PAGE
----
Shown at an archaeological site in Syria is Steve Renette, recipient of the Maple Hill Foundation Graduate Prize Fellowship, and a PhD candidate in the Art and Archaeology of the Mediterranean World Graduate Group at the School of Arts and Sciences. For his dissertation, Steve is researching the eastern Tigris and western Zagros region during the Bronze Age.
Supporting Tomorrow’s Intellectual Leaders
Graduate students are a vital link in the intellectual life of a university. They not only are students and emerging scholars, but also serve as teachers, mentors, advisors, and collaborators. They energize the institution and represent the future of scholarship, and those who go on to academic careers establish Penn’s reputation among our peers.
By attracting the very best doctoral students, Penn Arts and Sciences will strengthen its ability to recruit and retain the best faculty, who thrive on their interaction with the next generation of scholars. We will support a vibrant intellectual bridge between our undergraduate students and our distinguished faculty. And we will preserve Penn’s position as a world-class research university.
The commitment to educating the next generation of scholars, teachers, scientists, and leaders comes at a significant cost. Financial assistance includes not only fellowship support, but support for summer stipends and dissertation research. Your gift can ensure that Penn Arts and Sciences remains an institution of choice for the most talented graduate students.
Giving opportunities in support of graduate fellowships:
- $700,000 would endow a 12-month fellowship for one graduate student. This type of fellowship is the most robust graduate support the College offers and allows for the recruitment of top talent.
- $600,000 would endow a dissertation fellowship. These are competitively awarded to doctoral candidates in order to support travel, research, and writing as they prepare their dissertations.
- $100,000 funds a research/conference fellowship, enabling graduate students to perform research at Penn and across the world. Additionally, this fellowship provides financial support for presenting work at academic conferences alongside emerging and established scholars.
To learn more about how to create a fellowship or stipend, contact Laura Weber, Assistant Vice Dean of Advancement, firstname.lastname@example.org, or consider making a gift to the Graduate Fellowship Fund.
Announcement: 2017-2018 Urban Studies Dissertation Completion Fellowship
The Urban Studies dissertation completion fellowship is a competitive fellowship with a service component for advanced doctoral students in the final year of their dissertation work. In addition to completing his or her dissertation, the fellow will be responsible for teaching one course for the Urban Studies program and taking a leading role in organizing public programs and communication for the Urban Studies graduate certificate program. As with the Graduate Division’s dissertation completion fellowship, the award is non-renewable.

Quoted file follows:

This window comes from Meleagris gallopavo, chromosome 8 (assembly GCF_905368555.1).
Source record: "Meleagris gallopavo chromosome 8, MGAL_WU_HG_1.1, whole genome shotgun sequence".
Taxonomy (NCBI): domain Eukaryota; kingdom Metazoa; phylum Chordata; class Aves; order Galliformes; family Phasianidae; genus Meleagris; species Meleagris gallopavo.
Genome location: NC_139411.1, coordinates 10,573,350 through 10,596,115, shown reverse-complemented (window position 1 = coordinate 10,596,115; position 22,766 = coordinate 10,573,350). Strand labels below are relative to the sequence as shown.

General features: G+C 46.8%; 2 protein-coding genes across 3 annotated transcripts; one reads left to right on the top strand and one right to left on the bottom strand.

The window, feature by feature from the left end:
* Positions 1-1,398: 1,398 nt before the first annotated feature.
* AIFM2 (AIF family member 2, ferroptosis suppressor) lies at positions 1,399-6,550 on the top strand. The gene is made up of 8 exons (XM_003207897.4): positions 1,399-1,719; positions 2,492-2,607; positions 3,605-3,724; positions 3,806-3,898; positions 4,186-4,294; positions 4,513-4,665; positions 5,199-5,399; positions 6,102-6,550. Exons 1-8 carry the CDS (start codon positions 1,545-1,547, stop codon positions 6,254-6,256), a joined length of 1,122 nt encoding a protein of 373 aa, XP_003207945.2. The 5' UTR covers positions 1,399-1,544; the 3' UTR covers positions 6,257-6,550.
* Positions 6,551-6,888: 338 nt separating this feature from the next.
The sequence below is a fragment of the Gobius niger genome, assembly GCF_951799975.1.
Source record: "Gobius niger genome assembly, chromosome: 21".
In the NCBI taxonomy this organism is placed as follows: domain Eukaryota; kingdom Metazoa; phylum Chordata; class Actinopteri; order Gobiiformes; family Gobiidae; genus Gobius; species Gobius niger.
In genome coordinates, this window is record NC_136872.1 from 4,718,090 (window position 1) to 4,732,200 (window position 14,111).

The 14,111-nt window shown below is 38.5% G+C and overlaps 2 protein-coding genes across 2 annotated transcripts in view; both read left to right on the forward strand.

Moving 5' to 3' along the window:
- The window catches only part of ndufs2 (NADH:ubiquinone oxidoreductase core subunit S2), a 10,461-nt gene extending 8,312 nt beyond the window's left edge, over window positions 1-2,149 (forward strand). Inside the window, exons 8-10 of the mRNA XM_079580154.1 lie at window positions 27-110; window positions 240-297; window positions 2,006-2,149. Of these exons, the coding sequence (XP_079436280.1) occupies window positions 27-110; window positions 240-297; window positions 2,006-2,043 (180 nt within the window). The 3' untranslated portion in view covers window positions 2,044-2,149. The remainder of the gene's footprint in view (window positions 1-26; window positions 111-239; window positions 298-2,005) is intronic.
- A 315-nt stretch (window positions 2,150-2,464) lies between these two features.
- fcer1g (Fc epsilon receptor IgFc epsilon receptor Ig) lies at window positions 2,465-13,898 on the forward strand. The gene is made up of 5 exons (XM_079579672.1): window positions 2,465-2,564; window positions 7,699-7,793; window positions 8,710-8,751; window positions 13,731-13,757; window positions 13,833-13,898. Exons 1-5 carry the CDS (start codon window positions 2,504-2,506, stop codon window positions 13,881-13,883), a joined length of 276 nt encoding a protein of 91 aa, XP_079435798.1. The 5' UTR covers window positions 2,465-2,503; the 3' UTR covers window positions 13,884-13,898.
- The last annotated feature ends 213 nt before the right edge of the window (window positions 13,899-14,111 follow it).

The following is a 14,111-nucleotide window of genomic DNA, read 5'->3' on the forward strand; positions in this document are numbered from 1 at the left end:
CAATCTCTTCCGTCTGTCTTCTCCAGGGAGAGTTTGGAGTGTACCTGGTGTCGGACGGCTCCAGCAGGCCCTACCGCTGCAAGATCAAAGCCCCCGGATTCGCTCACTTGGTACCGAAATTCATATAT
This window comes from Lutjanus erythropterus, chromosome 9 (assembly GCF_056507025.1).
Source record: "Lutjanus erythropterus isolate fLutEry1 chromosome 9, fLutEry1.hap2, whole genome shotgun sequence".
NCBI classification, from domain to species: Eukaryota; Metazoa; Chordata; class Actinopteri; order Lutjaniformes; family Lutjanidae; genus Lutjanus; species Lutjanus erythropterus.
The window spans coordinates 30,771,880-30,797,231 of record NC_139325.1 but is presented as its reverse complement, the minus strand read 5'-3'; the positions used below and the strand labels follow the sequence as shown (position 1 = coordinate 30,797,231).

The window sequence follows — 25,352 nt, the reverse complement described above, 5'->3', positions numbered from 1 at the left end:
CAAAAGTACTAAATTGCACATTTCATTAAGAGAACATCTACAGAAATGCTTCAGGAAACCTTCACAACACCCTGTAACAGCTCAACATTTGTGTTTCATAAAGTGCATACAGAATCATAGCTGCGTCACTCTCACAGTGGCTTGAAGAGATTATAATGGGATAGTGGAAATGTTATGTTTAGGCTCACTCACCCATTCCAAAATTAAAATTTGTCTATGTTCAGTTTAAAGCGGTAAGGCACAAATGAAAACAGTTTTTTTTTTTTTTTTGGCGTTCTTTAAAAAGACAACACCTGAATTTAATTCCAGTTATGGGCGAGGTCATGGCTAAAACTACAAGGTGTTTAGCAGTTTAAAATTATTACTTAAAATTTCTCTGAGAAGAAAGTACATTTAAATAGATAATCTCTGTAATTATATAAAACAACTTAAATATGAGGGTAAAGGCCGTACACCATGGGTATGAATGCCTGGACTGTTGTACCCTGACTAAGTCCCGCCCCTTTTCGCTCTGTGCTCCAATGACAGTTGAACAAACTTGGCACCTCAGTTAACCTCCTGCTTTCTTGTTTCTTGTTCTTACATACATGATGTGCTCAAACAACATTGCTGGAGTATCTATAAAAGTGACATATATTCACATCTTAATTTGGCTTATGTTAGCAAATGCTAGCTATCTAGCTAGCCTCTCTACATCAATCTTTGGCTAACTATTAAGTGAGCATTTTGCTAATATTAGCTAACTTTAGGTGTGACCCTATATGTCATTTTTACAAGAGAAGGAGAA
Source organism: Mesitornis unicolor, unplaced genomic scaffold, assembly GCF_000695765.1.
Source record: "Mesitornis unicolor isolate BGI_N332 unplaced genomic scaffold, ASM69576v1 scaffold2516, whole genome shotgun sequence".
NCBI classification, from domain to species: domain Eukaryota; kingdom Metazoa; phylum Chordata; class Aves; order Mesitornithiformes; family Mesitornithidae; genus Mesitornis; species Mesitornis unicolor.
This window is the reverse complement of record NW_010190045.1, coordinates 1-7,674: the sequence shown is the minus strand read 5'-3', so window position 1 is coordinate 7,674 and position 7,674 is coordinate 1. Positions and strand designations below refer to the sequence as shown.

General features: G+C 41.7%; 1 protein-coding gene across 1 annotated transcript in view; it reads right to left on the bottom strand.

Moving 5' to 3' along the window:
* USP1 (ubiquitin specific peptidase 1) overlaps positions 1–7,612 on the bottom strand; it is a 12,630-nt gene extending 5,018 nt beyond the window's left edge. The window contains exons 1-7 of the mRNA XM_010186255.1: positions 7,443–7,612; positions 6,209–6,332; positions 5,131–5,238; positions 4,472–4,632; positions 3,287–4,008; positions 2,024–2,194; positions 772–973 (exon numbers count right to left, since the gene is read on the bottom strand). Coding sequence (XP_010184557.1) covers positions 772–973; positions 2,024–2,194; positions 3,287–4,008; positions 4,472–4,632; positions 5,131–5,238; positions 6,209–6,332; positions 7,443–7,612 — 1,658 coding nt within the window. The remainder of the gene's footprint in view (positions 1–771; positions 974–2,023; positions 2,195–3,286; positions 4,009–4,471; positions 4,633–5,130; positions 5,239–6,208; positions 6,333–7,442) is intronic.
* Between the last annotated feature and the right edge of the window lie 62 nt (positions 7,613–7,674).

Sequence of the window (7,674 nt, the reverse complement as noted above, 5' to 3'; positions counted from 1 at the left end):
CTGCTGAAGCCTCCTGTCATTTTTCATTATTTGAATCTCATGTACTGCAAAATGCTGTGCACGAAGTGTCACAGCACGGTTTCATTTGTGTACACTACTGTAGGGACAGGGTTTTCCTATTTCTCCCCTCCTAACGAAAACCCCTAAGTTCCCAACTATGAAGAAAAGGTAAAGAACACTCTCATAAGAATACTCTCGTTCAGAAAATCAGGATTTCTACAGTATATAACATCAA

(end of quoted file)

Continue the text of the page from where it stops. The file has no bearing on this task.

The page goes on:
The Fellowship is open to Ph.D. candidates in any department in the School of Arts & Sciences whose research is relevant to urban studies and who are in their 6th or 7th year of study. Preference will be given to students in the Urban Studies Graduate Certificate Program, but students in other departments whose work is significantly urban related will also be given consideration.
A completed application must include a cover letter explaining the applicant’s interest in the fellowship and how their work represents an urban focus. In addition, the application should include:
(1) An up-to-date unofficial Penn transcript or the equivalent information and the status of the preliminary examination, foreign language requirement, etc.
(2) Two current letters of recommendation.
(3) A CV that includes a list of publications and conference papers. (Enclose one or two reprints or provide PDFs.)
(4) The tentative title of the dissertation, the name of the dissertation supervisor, and a 2-page abstract of your Dissertation
Proposal, and an explanation for how it addresses issues or questions in urban studies.
(5) A statement from the nominee discussing his or her specific plans for completing the dissertation in the fellowship period.
(6) A summary of the applicant’s previous teaching experience.
Applicants will be reviewed by a committee composed of the Urban Studies program’s co-directors and two members of the programs teaching faculty. Criteria for selection are: 1) likelihood that the applicant can complete dissertation during the award year; 2) previous research and teaching experience; and 3) relevance of research and teaching for urban studies. The review committee will announce its results several weeks after those for the Graduate Division’s award.
Compensation includes a teaching stipend (based on current graduate student funding in SAS), dissertation fee reimbursement, and benefits.